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Offensive guru Moore's days with Colts done ... for now

by | CBSSports.com Senior Writer
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It's official. Tom Moore won't return as an offensive assistant this season for the Indianapolis Colts, with team owner Jim Irsay confirming that Moore is gone.

But that, said Irsay, doesn't mean he can't -- or won't -- be affiliated with the Colts again.

"I don't close the door on anything," he said. "I think he's a little uncertain what he wants to do. But I wouldn't rule anything out."

Four-time MVP Peyton Manning credits veteran Colts assistant Tom Moore for much of his success. (US Presswire)  
Four-time MVP Peyton Manning credits veteran Colts assistant Tom Moore for much of his success. (US Presswire)  
According to Irsay, Moore's departure is voluntary, with Moore informing him after the 2010 season that he didn't intend to return this year. Irsay said that Moore, 72, is free to work for another team and indicated he may not be finished coaching. However, it appears he is finished coaching with the Colts, with his name removed from the team's website.

"Tom wasn't exactly certain what he wanted to do," Irsay said. "He and I talked about it after the season ended and had a really good conversation. I said, 'What are you thinking about doing?' and he told me, 'I don't know. I'm thinking about taking the year off, but I may want to coach. I've wanted to see some of the young guys get their chance to coach, but I might want to play some role for you guys at some point.'

"I just told him that I wanted to make sure he felt good about how everything's going. It's one of those things where he could do something somewhere, but he's a little bit torn."

Moore is one of two highly regarded offensive assistants to leave the Indianapolis staff in the past two years. Offensive line coach Howard Mudd is the other, resigning after the 2009 season, but he hasn't left the game. Philadelphia coach Andy Reid talked him out of retirement in February, with Mudd taking over as the Eagles' offensive line coach this season.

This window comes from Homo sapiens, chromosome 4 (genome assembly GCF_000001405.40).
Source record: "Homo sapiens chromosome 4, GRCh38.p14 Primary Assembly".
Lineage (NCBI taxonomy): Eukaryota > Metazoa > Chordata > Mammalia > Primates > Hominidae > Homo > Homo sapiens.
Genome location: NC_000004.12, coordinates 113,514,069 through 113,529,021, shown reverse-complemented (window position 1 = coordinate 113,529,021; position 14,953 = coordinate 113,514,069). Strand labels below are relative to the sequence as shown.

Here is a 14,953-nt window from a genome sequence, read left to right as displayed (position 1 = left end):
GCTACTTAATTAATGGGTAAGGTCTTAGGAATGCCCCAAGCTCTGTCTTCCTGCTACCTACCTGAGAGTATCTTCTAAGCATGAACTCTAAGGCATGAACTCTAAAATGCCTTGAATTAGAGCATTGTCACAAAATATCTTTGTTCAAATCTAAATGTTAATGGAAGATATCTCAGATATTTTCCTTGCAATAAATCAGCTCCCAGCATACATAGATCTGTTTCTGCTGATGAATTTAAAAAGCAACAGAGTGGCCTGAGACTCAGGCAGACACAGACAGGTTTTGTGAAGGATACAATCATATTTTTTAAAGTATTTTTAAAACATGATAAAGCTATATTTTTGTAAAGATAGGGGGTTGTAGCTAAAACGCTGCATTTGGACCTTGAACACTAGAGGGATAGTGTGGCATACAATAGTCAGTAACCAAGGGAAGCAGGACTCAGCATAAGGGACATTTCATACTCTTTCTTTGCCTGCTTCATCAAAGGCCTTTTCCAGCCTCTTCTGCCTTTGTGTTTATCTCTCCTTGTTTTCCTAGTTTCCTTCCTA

Moore and Mudd were critical elements to one of the league's most effective offenses -- a unit that propelled the Colts to at least 12 victories in every season from 2003-2009, put them in two Super Bowls and had quarterback Peyton Manning winning an NFL-record four MVP trophies.

Moore was so invaluable that when Tony Dungy assumed command as head coach of the Colts in 2002, one of his first acts was to keep Moore from the previous staff. It was under Moore that Manning developed into one of the game's elite players, and it is Moore whom Manning credits for much of his success.

But Moore's departure had been anticipated after he served last year as the team's senior offensive assistant, with Clyde Christensen promoted to first-year offensive coordinator. After the season, Moore spoke with division rival Tennessee about its then-vacant offensive coordinator's position, with the Titans eventually hiring Chris Palmer.

"When the year ended he said he was probably going to take the next season off," Irsay said of Moore. "I think he felt a little tired and worn down. It was just one of those things where the tank got close to empty.

"But something tells me we may see him around here again. In fact, I'd say it's unlikely we've seen the last of him. There is so much football history and knowledge there that you never know -- maybe he could return in a consultant's role or in some capacity where he's part of the organization.

"He's meant so much to the franchise and is such a special friend of the organization that if wants to play a role I wouldn't rule it out."

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